Amazing contemporary art is compiled into a gorgeous new volume … a wonderful thing for all fans of sacred art!
Just one verse each day.
Take a walk through any art museum and you’ll see the glorious heritage of Catholic art.
Catholic sacred art is central to the history of Western art. There are countless beautiful examples of art depicting Christ, the Bible, the saints and the angels in museums and churches all over the world.
But most of these works were made centuries ago, and we might wonder whether they will be followed by anything comparable in our present age. After all, much of modern art doesn’t exactly inspire a sense of admiration for truth, beauty and goodness.
The good news is that the future of Catholic sacred art is alive and well. And there are plenty of examples to show you.
One of today’s great artists, Marco Caratelli, lives and works in Siena, Italy. He specializes in the rare, ancient and beautiful egg-yolk tempera technique. His work draws comparisons to Fra Angelico and other all-time great artists.
Another is Christopher Alles, a sculptor of sacred art who works in Poughkeepsie, New York. He studied European sacred art in Italy, and today, his award-winning work is both inspired by and reminiscent of Michelangelo.
Even closer to home, there are a number of contemporary Catholic artists producing truly extraordinary works. Samples of their work are now compiled into a breathtaking new volume … a wonderful thing for all fans of sacred art!
This new art collection, The Catholic Home Gallery, makes it clear that Catholic art is not something of the past. The volume showcases 18 works of sacred art by contemporary artists, revealing the beautiful diversity of their impressive talents.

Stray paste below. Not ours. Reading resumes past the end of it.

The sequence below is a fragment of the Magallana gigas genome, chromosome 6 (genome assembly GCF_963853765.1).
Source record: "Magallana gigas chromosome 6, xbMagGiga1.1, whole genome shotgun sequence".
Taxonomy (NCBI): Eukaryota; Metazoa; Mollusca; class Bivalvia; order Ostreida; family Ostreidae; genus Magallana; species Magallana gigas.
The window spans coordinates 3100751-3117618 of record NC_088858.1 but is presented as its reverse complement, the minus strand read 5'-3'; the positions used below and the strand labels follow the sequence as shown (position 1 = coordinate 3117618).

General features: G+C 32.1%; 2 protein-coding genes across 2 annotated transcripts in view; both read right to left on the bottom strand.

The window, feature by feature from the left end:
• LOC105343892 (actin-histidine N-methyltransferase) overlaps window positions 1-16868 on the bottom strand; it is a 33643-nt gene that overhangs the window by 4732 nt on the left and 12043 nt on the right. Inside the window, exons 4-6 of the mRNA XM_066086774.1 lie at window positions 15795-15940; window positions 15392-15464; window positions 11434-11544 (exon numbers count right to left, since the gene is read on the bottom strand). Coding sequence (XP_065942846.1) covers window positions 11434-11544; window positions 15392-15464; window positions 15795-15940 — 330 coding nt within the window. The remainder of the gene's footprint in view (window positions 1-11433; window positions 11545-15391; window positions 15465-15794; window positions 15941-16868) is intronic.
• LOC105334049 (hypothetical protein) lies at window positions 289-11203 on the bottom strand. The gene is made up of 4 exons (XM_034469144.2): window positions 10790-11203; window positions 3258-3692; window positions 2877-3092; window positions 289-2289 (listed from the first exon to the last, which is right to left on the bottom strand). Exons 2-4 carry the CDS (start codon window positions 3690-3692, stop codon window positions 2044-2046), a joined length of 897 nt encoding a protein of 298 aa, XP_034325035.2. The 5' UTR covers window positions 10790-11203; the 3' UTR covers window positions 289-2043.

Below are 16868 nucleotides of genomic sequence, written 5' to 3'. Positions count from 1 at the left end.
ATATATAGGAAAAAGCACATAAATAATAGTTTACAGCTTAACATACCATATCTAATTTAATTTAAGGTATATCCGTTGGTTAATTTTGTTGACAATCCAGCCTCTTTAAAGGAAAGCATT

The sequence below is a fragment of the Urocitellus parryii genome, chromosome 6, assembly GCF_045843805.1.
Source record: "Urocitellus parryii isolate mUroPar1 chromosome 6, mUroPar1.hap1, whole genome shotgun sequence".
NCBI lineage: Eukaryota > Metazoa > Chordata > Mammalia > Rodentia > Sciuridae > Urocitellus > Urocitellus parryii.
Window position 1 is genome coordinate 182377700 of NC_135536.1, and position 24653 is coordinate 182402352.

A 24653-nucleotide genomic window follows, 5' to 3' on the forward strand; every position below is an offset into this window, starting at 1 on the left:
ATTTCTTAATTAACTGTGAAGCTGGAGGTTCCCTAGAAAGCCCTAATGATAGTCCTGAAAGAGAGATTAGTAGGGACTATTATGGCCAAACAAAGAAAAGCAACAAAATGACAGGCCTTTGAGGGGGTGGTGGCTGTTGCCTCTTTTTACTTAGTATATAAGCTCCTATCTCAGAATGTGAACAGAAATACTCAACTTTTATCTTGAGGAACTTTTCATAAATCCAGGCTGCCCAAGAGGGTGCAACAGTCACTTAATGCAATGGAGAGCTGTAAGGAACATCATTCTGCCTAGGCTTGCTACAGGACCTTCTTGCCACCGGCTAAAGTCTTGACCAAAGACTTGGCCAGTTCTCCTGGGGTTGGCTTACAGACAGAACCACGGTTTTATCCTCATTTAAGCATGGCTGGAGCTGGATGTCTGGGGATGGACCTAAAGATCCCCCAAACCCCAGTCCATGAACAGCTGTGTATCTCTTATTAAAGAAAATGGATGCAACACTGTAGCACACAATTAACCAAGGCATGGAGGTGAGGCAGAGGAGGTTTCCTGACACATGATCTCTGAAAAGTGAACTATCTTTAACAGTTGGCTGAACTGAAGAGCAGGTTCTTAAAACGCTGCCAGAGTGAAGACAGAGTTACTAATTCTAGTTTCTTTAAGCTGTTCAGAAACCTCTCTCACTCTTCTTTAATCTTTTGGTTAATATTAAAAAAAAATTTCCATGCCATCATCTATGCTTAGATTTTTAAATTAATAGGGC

The nine artists represented in the volume are Matthew Alderman, Neilson Carlin, Bernadette Carstensen, Matthew Conner, Gwyneth Thompson-Briggs, James Janknegt, Timothy Jones, Michael D. O’Brien, and Elizabeth Zelasko. The collection is the perfect introduction to their work, and can be a jumping-off point for exploring it in greater depth.
The editor of the collection is John Herreid, a graphic designer and illustrator for Ignatius Press. He brought a discerning and experienced eye to choosing the artwork for the collection.
Herreid explained some of the inspiration behind the collection, saying, “Most people are familiar with great Catholic art from ages past. But what many don’t realize is that we have many, many great Catholic visual artists working today. My hope for The Catholic Home Gallery is that it will introduce people to a few of these artists, as well as lead them to seek out, discover, and support others!”
He has been moved to see the positive response to the volume, saying:
It’s been extremely heartening to see the response The Catholic Home Gallery has generated thus far. It shows that, far from being a static heirloom from the past, Catholic sacred art is an ongoing, dynamic force that can’t help but move those who encounter it.
Best of all, each work in the collection is printed on an 8” x 10” detachable page, so you can easily remove it from the book and frame it in your home. What a perfect way to build your own collection of sacred art!